Jennifer Uhlarik discovered the western genre as a preteen, when she swiped the only “horse” book she found on her older brother’s bookshelf. A new love was born. Across the next ten years, she devoured Louis L’Amour westerns and fell in love with the genre. In college at the University of Tampa, she began penning her own story of the Old West. Armed with a BA in writing, she has won five writing competitions and was a finalist in two others. In addition to writing, she has held jobs as a private business owner, a schoolteacher, a marketing director, and her favorite—a full-time homemaker. Jennifer is active in American Christian Fiction Writers and is a lifetime member of the Florida Writers Association. She lives near Tampa, Florida, with her husband, teenage son, and four fur children.
Read an Excerpt
The Oregon Trail Romance Collection
By Amanda Cabot
Barbour Publishing, Inc.Copyright © 2015 Amanda Cabot
All rights reserved.
June 1, 1852
They called it Chimney Rock. Avice Longcope leaned against the side of the wagon and stared at the famous landmark, wishing she could join in the celebratory mood that seemed to have gripped so many others in the party. For days they'd talked about reaching this milestone in their journey, and now they were camped practically in its shadow. Some were headed toward the enormous limestone spire, hoping to climb it. Though they'd invited Avice to join them, she wasn't ready for any kind of celebration.
Tears trickled down her cheeks as she gazed across the prairie at what everyone else called Chimney Rock. If she were wise, she would think of it as a chimney, because she had no special memories associated with chimneys. But try as she might, Avice could not ignore the fact that Chimney Rock reminded her of the cake Ma had made for her birthday last year. That cake had had three layers, each smaller than the one beneath it, just like the rock. There had even been a candle on top, completing the resemblance to the wind-sculpted limestone just a few miles away.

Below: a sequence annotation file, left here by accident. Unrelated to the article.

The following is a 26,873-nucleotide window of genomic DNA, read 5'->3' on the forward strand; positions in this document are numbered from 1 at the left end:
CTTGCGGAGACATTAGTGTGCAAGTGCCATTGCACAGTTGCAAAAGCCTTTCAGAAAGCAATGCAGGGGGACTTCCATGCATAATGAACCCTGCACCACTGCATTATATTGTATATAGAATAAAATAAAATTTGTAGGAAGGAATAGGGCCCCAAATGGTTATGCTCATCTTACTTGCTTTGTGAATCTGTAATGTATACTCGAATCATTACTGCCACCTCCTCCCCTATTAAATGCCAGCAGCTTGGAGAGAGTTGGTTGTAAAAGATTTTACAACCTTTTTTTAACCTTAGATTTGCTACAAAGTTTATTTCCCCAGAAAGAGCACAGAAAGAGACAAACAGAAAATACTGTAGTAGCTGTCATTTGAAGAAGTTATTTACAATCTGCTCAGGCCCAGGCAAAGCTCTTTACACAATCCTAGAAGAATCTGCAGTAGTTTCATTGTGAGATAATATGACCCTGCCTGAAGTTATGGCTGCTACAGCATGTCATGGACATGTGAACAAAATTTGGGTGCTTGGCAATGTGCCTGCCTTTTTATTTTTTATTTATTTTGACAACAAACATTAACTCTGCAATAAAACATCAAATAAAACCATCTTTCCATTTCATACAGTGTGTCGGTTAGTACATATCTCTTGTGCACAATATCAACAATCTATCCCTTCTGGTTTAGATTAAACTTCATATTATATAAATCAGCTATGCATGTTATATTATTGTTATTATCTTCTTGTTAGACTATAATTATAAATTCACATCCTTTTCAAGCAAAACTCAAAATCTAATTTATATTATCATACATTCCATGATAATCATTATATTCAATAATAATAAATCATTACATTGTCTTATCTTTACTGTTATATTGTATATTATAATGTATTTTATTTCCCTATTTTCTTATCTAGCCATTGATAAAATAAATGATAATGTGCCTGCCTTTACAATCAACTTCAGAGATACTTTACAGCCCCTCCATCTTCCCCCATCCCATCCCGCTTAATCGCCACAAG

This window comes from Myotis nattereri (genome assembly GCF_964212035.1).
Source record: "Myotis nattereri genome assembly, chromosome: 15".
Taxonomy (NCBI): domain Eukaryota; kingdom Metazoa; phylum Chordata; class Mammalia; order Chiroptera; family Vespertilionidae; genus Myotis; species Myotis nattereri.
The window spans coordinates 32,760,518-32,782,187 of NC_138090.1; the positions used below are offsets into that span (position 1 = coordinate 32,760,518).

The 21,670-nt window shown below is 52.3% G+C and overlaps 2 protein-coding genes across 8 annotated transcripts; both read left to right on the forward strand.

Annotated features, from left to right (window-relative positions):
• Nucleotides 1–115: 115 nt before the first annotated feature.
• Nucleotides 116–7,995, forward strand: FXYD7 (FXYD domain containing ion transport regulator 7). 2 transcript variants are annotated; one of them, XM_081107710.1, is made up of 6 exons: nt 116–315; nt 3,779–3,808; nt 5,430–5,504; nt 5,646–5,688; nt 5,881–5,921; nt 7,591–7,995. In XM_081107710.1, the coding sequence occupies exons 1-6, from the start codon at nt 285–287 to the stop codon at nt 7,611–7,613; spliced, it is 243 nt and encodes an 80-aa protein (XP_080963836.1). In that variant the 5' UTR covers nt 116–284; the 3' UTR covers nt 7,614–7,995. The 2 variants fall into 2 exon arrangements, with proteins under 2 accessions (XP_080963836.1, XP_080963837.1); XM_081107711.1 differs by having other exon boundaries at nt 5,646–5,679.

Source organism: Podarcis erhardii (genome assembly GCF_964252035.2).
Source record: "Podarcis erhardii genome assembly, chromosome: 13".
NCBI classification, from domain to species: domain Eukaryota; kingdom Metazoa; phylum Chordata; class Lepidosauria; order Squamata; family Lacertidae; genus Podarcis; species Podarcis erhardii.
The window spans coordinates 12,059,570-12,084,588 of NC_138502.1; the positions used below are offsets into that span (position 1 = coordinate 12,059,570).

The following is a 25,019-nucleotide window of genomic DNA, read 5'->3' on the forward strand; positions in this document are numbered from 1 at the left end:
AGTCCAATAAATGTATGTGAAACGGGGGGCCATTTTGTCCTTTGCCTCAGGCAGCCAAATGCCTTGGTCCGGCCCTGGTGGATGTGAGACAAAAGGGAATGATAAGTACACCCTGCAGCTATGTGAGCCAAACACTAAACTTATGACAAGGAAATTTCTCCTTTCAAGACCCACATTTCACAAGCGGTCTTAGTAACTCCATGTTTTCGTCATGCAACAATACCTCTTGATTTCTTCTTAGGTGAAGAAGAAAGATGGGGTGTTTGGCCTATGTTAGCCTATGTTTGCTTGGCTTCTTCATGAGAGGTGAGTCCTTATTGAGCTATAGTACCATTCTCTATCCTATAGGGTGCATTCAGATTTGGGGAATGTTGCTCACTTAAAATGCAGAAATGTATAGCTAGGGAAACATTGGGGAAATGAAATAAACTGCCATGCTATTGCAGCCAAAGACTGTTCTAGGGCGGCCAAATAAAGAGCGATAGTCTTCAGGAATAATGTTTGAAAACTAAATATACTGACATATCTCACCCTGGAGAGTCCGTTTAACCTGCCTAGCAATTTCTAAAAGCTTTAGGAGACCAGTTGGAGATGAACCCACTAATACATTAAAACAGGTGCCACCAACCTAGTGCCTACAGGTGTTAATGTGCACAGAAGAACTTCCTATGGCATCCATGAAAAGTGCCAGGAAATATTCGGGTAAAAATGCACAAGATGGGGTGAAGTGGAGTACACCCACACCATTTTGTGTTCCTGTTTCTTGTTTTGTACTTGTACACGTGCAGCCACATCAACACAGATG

The tiered cake hadn't tasted any different than an ordinary one, but its shape had made the day extra special. It was part of a birthday Avice would never forget, for that had been the day Pa had announced that he and Ma were thinking about moving west, building a new store and a new life in a new land.
Trying to tamp back the tears that threatened to turn into a river, Avice looked back at the tracks the wagons had left in the prairie, her mind picturing the single grave that marked the end of her parents' aspirations. Cholera had taken Ma and Pa, along with their dream of opening a mercantile in Oregon.
Earlier this spring they'd sold their home and store in Michigan in preparation for the move west. Avice had been almost as excited as her parents about their journey west, though she'd disagreed when they'd invited Uncle Eli to join them. Pa had claimed it was the Christian thing to do, to help his brother even though Eli had scant experience in a mercantile. He would learn, Pa had claimed. But now Uncle Eli was talking as if he'd been the driving force behind the mercantile. Though it had been less than two weeks since her parents' deaths, Uncle Eli had shown no sign of mourning. Instead he'd spent most of his time with Matthew Dempsey.
Avice shivered, even though the early evening air was still warm. She wasn't sure what Uncle Eli and Matthew Dempsey were planning, but she couldn't dismiss her misgivings. Though the man was older than Pa, when Mr. Dempsey looked at her, it wasn't the way an old man should. And then there were the times he brushed up against her, his hands making Avice feel as if something dirty had touched her.
Just because she was twenty-four years old and still unmarried didn't mean she was desperate for a suitor. Both Ma and Pa had agreed when she'd turned down the four men who'd offered to marry her. They knew that as much as Avice longed for a home and children of her own, she wasn't willing to settle for less than love. She hadn't loved those men, and she didn't love Mr. Dempsey.